Remember that scene in “Inglourious Basterds” where Christoph Waltz’s character uses the fleeing Mélanie Laurent for target practice? Waltz misses, but in “Old Henry,” a similarly prejudiced and pugnacious man hits his target.
Al (Trace Adkins), a gang member impersonating a lawman, pauses at a hilltop on horseback after a chase through a forest. His mark has been spit out into a picturesque plain, where “Old Henry” puts the resplendent romanticism of the American expanse to feeble use. The “sheriff” slips his rifle out, aims and fires.
This “microwestern,” as writer-director Potsy Ponciroli has called it, screened at Venice (for whatever reason). It’s not that the film’s lead, Tim Blake Nelson, doesn’t deliver a Venice-worthy performance as Henry (he does). It’s simply that this is an underwhelming movie, and when the title card flashes on, you wonder if this is all “Old Henry” has got (it is).
A gory interrogation (a foot squelching the bullet wound, a man being dragged behind a horse) and absolutely deathly dialogue (“You know what? I believe you”) — that’s all this cliched opening can offer?
The matter at hand is a satchel of banknotes. Here is where Nelson comes in. The man shot in the beginning has a compatriot: Curry (Scott Haze, “said to be handsome”) makes it further down the line before getting shot by another party, and who Henry, as fate would have it, comes across and nurses back to life. Nelson’s Henry swipes the cash like a child at the cookie jar, putting Al & Co. on his tail and planting the seeds of a bloody clash for the cash.
Nelson’s Henry walks with his shoulders hunched, as if he’s in perpetual resignation to fate — it’s no idle fact that he just wants to live on his quiet little ranch in the middle of 1906 Oklahoma. Yet, Nelson spends much of his screen time plastered with the film’s methods. His figure is caked with formal flourishes that, while stylish, mummify a talented lead. The same cannot be said for his son, Wyatt, as played banally by Gavin Lewis.
There’s plenty of snazzy editing going on along with a grand display by cinematographer John Matysiak, both of which are let down by an uninspired script. Wyatt is a headlessly rebellious child who wants to shoot guns and see the world, and he can’t wait to leave his dad behind — forever — to do both. “Old Henry” becomes an incredibly poor coming-of-age tale that sees Wyatt doing every dumb little thing he can to free himself from his dad’s leash. The character is written without contradiction, and in that sense, there’s very little Lewis can do (though it doesn’t help that he overplays at every opportunity).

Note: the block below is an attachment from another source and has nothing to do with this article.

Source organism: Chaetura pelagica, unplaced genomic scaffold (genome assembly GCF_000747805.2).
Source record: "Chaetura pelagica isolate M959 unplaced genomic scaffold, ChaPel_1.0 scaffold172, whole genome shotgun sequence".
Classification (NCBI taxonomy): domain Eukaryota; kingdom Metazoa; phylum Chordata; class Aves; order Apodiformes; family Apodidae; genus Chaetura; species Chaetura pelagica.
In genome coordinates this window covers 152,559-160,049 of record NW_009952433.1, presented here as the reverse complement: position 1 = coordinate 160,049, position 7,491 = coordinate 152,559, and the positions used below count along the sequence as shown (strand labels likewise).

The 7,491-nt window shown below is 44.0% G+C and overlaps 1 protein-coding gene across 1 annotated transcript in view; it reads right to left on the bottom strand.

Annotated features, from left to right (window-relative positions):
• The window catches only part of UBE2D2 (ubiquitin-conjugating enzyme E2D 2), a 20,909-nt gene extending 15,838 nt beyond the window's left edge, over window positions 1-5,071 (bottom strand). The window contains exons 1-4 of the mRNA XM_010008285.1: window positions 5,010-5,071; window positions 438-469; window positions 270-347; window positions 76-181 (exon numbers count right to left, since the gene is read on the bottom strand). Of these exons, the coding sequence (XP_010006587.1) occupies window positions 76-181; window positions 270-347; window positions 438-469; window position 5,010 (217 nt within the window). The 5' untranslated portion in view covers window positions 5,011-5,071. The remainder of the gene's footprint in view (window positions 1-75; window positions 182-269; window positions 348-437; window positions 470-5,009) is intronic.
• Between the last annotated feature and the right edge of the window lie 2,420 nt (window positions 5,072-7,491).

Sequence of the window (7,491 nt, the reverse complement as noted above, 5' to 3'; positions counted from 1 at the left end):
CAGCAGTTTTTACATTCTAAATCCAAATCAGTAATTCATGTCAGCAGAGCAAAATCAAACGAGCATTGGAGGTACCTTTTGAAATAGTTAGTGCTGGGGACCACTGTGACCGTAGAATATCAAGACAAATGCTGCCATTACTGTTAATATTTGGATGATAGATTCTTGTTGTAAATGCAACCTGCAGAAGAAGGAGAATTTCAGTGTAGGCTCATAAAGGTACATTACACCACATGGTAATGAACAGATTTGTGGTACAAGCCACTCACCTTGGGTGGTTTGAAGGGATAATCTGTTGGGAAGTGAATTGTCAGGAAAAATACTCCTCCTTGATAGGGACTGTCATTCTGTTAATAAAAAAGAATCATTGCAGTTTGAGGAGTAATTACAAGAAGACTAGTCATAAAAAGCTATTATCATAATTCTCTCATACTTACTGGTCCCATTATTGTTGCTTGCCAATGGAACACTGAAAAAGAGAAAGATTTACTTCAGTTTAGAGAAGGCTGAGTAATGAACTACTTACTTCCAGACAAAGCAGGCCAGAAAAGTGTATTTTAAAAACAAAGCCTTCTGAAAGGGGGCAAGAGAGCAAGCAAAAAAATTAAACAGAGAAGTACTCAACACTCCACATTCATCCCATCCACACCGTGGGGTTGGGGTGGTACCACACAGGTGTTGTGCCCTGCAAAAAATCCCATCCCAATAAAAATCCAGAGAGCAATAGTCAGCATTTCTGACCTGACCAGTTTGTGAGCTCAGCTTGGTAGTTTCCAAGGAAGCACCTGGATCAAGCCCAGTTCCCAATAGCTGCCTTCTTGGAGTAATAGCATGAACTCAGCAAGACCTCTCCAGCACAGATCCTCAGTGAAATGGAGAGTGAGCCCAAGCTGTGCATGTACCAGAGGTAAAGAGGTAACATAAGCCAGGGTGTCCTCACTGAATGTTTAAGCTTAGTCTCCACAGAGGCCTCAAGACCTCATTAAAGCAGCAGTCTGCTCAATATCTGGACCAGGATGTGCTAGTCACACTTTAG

Contradiction does not have much of a home at all in “Old Henry.” Outside of Henry himself, the film hums with the methodical drawl its characters speak in. So as Curry slowly regains his footing and as looming shootouts meander into the film, “Old Henry” clip-clops forward as if on horseback. No matter how hard it tries — including the use of one flashback, or three — “Old Henry” can’t stop its trot.
That inertia is less than slowed by a proliferation of violence and racism, courtesy of Al. Interrogations, shootouts — you name it, “Old Henry” probably has it. In a movie obsessed with languid Americana, the violence surely taints the natural world that it’s set in, but the take on romanticism doesn’t quite come into focus. Stop and smell the roses, or speed and shoot the roses?
If the grizzled opening doesn’t make that clear, it will hit home later when a body is fed to hogs that “Old Henry” takes shelter under violence’s shock value. There’s simply too much going on: the coming-of-age plot, a few predictable twists and well-executed but nonetheless distracting shootouts. “Old Henry,” unfortunately, isn’t clear-eyed enough to distill itself into an indictment of anything larger than its characters.